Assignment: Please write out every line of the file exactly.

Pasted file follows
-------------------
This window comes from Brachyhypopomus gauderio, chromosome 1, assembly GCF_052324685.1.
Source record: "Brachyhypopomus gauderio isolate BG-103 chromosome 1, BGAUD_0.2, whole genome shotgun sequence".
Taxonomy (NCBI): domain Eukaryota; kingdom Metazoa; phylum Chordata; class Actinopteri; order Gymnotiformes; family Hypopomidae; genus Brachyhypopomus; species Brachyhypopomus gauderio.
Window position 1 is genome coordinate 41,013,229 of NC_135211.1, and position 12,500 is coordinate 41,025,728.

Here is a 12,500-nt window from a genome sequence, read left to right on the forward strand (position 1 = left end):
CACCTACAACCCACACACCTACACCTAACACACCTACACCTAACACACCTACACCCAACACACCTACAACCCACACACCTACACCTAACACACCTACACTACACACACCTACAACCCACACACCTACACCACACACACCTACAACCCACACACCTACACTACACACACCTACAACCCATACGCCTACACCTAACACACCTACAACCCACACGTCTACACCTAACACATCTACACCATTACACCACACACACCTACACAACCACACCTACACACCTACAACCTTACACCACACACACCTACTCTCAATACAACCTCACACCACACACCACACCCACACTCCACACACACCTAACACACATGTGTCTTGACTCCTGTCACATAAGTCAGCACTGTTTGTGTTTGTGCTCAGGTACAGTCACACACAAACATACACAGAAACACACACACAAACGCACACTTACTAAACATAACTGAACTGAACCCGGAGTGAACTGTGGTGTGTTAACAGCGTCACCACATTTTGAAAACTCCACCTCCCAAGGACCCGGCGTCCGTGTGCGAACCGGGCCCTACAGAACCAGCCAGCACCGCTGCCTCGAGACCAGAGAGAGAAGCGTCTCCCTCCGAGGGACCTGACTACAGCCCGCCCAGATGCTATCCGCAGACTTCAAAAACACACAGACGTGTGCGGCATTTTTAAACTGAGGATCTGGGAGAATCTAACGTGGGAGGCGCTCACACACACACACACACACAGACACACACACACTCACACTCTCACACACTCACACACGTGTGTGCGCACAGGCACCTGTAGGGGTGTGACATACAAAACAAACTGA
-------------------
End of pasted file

This window comes from Brachyhypopomus gauderio, chromosome 1, assembly GCF_052324685.1.
Source record: "Brachyhypopomus gauderio isolate BG-103 chromosome 1, BGAUD_0.2, whole genome shotgun sequence".
Taxonomy (NCBI): domain Eukaryota; kingdom Metazoa; phylum Chordata; class Actinopteri; order Gymnotiformes; family Hypopomidae; genus Brachyhypopomus; species Brachyhypopomus gauderio.
Window position 1 is genome coordinate 41,013,229 of NC_135211.1, and position 12,500 is coordinate 41,025,728.

Here is a 12,500-nt window from a genome sequence, read left to right on the forward strand (position 1 = left end):
CACCTACAACCCACACACCTACACCTAACACACCTACACCTAACACACCTACACCCAACACACCTACAACCCACACACCTACACCTAACACACCTACACTACACACACCTACAACCCACACACCTACACCACACACACCTACAACCCACACACCTACACTACACACACCTACAACCCATACGCCTACACCTAACACACCTACAACCCACACGTCTACACCTAACACATCTACACCATTACACCACACACACCTACACAACCACACCTACACACCTACAACCTTACACCACACACACCTACTCTCAATACAACCTCACACCACACACCACACCCACACTCCACACACACCTAACACACATGTGTCTTGACTCCTGTCACATAAGTCAGCACTGTTTGTGTTTGTGCTCAGGTACAGTCACACACAAACATACACAGAAACACACACACAAACGCACACTTACTAAACATAACTGAACTGAACCCGGAGTGAACTGTGGTGTGTTAACAGCGTCACCACATTTTGAAAACTCCACCTCCCAAGGACCCGGCGTCCGTGTGCGAACCGGGCCCTACAGAACCAGCCAGCACCGCTGCCTCGAGACCAGAGAGAGAAGCGTCTCCCTCCGAGGGACCTGACTACAGCCCGCCCAGATGCTATCCGCAGACTTCAAAAACACACAGACGTGTGCGGCATTTTTAAACTGAGGATCTGGGAGAATCTAACGTGGGAGGCGCTCACACACACACACACACACAGACACACACACACTCACACTCTCACACACTCACACACGTGTGTGCGCACAGGCACCTGTAGGGGTGTGACATACAAAACAAACTGA